FDA Lifts In-Person Restrictions on Abortion Pill

The Associated Press
The Associated Press

The Food and Drug Administration (FDA) eased restrictions Thursday on at-home drug-induced abortions by allowing women and girls to end their pregnancies via mail-order pills without having to see an abortion provider in person.

Earlier this year, the FDA had already eased restrictions on the requirement of in-person assessment for drug-induced abortion due to the coronavirus pandemic. The abortion industry and its allies quickly readied tele-abortion services to be utilized on a permanent basis.

In April 2020, Planned Parenthood CEO Alexis McGill Johnson referred to telemedicine abortion as the “silver lining” of the coronavirus pandemic.

Johnson told Democracy Now’s Amy Goodman the fact that many states had attempted to include elective abortions among other procedures that should be temporarily banned to preserve scarce medical equipment for healthcare workers treating coronavirus patients was “unconscionable.”

The CEO of the nation’s largest abortion provider boasted the launch of Planned Parenthood’s new tele-abortion service, in which women seeking the procedure have a virtual meeting with a provider and obtain a prescription for abortion-inducing drugs they take at home.

“It is actually a silver lining in this pandemic, that Planned Parenthood and many other health providers have actually been able to really lean into telehealth infrastructure and provide service,” she said.

Dr. Meera Shah, chief medical officer of Planned Parenthood Hudson Peconic, touted to the Associated Press (AP) in April 2020 that her organization’s new telemedicine abortion service is so much in demand that one mother began her drug-induced abortion “at home with her children running around behind her.”

The Associated Press

In this Jan. 24, 2020, file photo, supporters cheer as President Donald Trump speaks during the annual “March for Life” rally on the National Mall, in Washington. Anti-abortion leaders across America were elated a year ago when Donald Trump became the first sitting U.S. president to appear in person at their highest-profile annual event, the March for Life held every January. The mood is more sober now — a mix of disappointment over Trump’s defeat and hope that his legacy of judicial appointments will lead to future court victories limiting abortion rights. (AP Photo/ Evan Vucci, File)

Former abortionist Dr. Anthony Levatino explained in his videos about various abortion procedures how drug-induced abortions work.

The first drug, mifepristone, blocks the action of progesterone, which the mother’s body produces to nourish the pregnancy. When progesterone is blocked, the lining of the mother’s uterus deteriorates, and blood and nourishment are cut off to the developing baby, who then dies inside the mother’s womb.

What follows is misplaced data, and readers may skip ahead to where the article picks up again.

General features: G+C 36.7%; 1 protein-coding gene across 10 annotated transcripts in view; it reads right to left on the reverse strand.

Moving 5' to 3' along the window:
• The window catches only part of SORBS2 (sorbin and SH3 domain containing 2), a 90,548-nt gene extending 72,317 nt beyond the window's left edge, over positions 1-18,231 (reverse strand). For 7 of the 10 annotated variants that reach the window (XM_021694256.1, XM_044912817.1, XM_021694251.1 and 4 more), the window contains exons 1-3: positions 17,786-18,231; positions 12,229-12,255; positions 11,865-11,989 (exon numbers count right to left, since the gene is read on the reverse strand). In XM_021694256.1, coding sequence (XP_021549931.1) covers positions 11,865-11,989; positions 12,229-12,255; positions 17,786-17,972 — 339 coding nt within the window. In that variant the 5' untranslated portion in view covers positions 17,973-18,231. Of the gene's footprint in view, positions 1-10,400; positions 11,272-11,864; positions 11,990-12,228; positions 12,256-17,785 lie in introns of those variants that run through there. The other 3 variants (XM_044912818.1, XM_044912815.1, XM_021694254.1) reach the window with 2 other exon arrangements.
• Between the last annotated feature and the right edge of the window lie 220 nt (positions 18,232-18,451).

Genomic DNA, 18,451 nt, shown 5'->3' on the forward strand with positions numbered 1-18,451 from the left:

The drug misoprostol (also called Cytotec) then causes contractions and bleeding to expel the baby from the mother’s uterus.

This series of events now occurs at home when women and girls have the drugs mailed to them.

“We really strongly feel folks should have the abortion experience that they want, and that can mean a number of different things,” Dr. Colleen McNicholas, chief medical officer for reproductive health services of Planned Parenthood of the St. Louis Region, said, according to the Chicago Tribune.

States that already restrict abortions may not experience an impact from the FDA’s move, the pro-abortion rights Guttmacher Institute says.

In 32 states, for example, non-physicians are not allowed to provide the drugs needed for termination, while in 19 states clinicians must be physically present when the drugs are administered to end the pregnancy.

Planned Parenthood tweeted the FDA’s decision is a “WIN” since it makes access to abortion easier.

“By eliminating medically unnecessary restrictions, patients in many states can access medication abortion in the privacy of their own home,” the nation’s largest abortion provider celebrated.

The American Civil Liberties Union (ACLU) continued the narrative that the restriction on mifepristone is unnecessary and even criticized FDA for “falling short of repealing all unjustified restrictions on this safe medication.”

Pro-life groups, however, have opposed lifting restrictions on drug-induced abortions, citing dangers of young women taking the drugs that ultimately lead to considerable bleeding and contractions while alone, for example, in college dorms.

A study published in November by the Charlotte Lozier Institute, the research arm of the Susan B. Anthony List, found drug-induced abortion is “consistently and progressively associated with more postabortion emergency room visit morbidity than surgical abortion.”

“There is also a distinct trend of a growing number of women miscoded as receiving treatment for spontaneous abortion in the ER following a chemical abortion,” the researchers concluded.

The study determined chemical abortion visit rates increased by 507 percent between 2002 and 2015, the same period of time during which the surgical abortion visit rate rose 315 percent.

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